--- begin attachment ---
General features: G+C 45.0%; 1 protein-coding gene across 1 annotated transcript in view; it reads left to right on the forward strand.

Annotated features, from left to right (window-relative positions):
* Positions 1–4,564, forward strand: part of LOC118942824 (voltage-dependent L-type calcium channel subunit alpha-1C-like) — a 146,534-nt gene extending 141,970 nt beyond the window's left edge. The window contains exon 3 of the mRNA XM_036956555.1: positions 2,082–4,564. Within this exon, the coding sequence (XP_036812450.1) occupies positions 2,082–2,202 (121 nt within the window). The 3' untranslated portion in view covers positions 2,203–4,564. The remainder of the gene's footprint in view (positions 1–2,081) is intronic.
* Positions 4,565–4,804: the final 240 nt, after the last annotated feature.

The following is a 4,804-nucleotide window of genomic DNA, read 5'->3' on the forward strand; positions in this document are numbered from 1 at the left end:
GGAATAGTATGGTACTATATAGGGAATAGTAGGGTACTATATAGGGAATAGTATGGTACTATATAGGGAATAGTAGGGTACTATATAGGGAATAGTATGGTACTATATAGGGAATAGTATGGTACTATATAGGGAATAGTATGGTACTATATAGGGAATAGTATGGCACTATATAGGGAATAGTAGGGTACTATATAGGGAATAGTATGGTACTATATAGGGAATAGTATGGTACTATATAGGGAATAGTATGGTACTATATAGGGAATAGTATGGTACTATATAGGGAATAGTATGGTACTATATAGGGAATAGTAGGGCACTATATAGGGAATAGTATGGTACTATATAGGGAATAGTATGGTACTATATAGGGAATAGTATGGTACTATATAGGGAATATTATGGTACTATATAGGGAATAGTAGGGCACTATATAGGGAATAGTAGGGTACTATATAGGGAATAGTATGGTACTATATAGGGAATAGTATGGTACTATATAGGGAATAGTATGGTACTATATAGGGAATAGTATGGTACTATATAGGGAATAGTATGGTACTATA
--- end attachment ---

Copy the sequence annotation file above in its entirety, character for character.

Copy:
General features: G+C 45.0%; 1 protein-coding gene across 1 annotated transcript in view; it reads left to right on the forward strand.

Annotated features, from left to right (window-relative positions):
* Positions 1–4,564, forward strand: part of LOC118942824 (voltage-dependent L-type calcium channel subunit alpha-1C-like) — a 146,534-nt gene extending 141,970 nt beyond the window's left edge. The window contains exon 3 of the mRNA XM_036956555.1: positions 2,082–4,564. Within this exon, the coding sequence (XP_036812450.1) occupies positions 2,082–2,202 (121 nt within the window). The 3' untranslated portion in view covers positions 2,203–4,564. The remainder of the gene's footprint in view (positions 1–2,081) is intronic.
* Positions 4,565–4,804: the final 240 nt, after the last annotated feature.

The following is a 4,804-nucleotide window of genomic DNA, read 5'->3' on the forward strand; positions in this document are numbered from 1 at the left end:
GGAATAGTATGGTACTATATAGGGAATAGTAGGGTACTATATAGGGAATAGTATGGTACTATATAGGGAATAGTAGGGTACTATATAGGGAATAGTATGGTACTATATAGGGAATAGTATGGTACTATATAGGGAATAGTATGGTACTATATAGGGAATAGTATGGCACTATATAGGGAATAGTAGGGTACTATATAGGGAATAGTATGGTACTATATAGGGAATAGTATGGTACTATATAGGGAATAGTATGGTACTATATAGGGAATAGTATGGTACTATATAGGGAATAGTATGGTACTATATAGGGAATAGTAGGGCACTATATAGGGAATAGTATGGTACTATATAGGGAATAGTATGGTACTATATAGGGAATAGTATGGTACTATATAGGGAATATTATGGTACTATATAGGGAATAGTAGGGCACTATATAGGGAATAGTAGGGTACTATATAGGGAATAGTATGGTACTATATAGGGAATAGTATGGTACTATATAGGGAATAGTATGGTACTATATAGGGAATAGTATGGTACTATATAGGGAATAGTATGGTACTATA